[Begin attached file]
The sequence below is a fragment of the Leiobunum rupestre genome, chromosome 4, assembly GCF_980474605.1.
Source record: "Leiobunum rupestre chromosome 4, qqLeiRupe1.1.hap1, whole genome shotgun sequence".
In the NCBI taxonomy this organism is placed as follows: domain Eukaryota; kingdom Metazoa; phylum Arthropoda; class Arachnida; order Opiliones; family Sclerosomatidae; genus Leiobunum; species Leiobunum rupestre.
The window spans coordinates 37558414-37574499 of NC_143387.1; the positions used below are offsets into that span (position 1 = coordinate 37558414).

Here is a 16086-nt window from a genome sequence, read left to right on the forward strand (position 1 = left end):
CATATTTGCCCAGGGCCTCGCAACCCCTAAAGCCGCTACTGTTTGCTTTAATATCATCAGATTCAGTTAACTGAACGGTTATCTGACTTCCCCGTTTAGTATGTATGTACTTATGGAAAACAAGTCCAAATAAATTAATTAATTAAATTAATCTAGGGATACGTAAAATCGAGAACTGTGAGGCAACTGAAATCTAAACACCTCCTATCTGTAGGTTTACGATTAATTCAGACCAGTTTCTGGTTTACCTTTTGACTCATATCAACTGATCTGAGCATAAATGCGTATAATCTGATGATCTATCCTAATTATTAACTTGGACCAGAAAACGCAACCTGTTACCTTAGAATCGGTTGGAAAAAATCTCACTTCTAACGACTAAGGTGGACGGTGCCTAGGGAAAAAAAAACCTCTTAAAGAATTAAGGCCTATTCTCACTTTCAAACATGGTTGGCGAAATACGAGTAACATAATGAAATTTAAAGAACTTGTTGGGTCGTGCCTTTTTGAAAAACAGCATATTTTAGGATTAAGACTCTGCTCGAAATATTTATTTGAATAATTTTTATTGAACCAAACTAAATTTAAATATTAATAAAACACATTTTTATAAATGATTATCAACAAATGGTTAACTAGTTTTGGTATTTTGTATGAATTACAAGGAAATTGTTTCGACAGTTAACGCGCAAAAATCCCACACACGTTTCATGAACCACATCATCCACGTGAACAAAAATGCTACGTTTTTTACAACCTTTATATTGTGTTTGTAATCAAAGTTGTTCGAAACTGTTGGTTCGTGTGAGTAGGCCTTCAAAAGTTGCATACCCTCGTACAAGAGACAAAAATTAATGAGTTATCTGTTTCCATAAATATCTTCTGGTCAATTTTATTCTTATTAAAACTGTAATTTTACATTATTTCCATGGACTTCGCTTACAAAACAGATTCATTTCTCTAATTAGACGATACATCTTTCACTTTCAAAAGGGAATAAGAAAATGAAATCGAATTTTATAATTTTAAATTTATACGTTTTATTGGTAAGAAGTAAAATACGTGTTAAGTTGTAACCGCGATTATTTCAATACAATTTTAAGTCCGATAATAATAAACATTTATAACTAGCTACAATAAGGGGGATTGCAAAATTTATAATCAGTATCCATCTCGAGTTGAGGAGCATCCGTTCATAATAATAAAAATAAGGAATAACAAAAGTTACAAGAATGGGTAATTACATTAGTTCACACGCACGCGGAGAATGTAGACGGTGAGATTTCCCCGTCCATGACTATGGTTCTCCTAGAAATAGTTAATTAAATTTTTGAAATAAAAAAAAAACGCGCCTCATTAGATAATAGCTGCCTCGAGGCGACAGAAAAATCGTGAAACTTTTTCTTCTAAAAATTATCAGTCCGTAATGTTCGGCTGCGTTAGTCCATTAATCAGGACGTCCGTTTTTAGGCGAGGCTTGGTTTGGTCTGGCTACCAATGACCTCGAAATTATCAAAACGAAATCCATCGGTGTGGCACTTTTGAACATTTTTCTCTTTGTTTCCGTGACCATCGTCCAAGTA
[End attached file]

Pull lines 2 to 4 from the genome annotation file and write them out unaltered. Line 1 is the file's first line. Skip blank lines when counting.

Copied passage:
Source record: "Leiobunum rupestre chromosome 4, qqLeiRupe1.1.hap1, whole genome shotgun sequence".
In the NCBI taxonomy this organism is placed as follows: domain Eukaryota; kingdom Metazoa; phylum Arthropoda; class Arachnida; order Opiliones; family Sclerosomatidae; genus Leiobunum; species Leiobunum rupestre.
The window spans coordinates 37558414-37574499 of NC_143387.1; the positions used below are offsets into that span (position 1 = coordinate 37558414).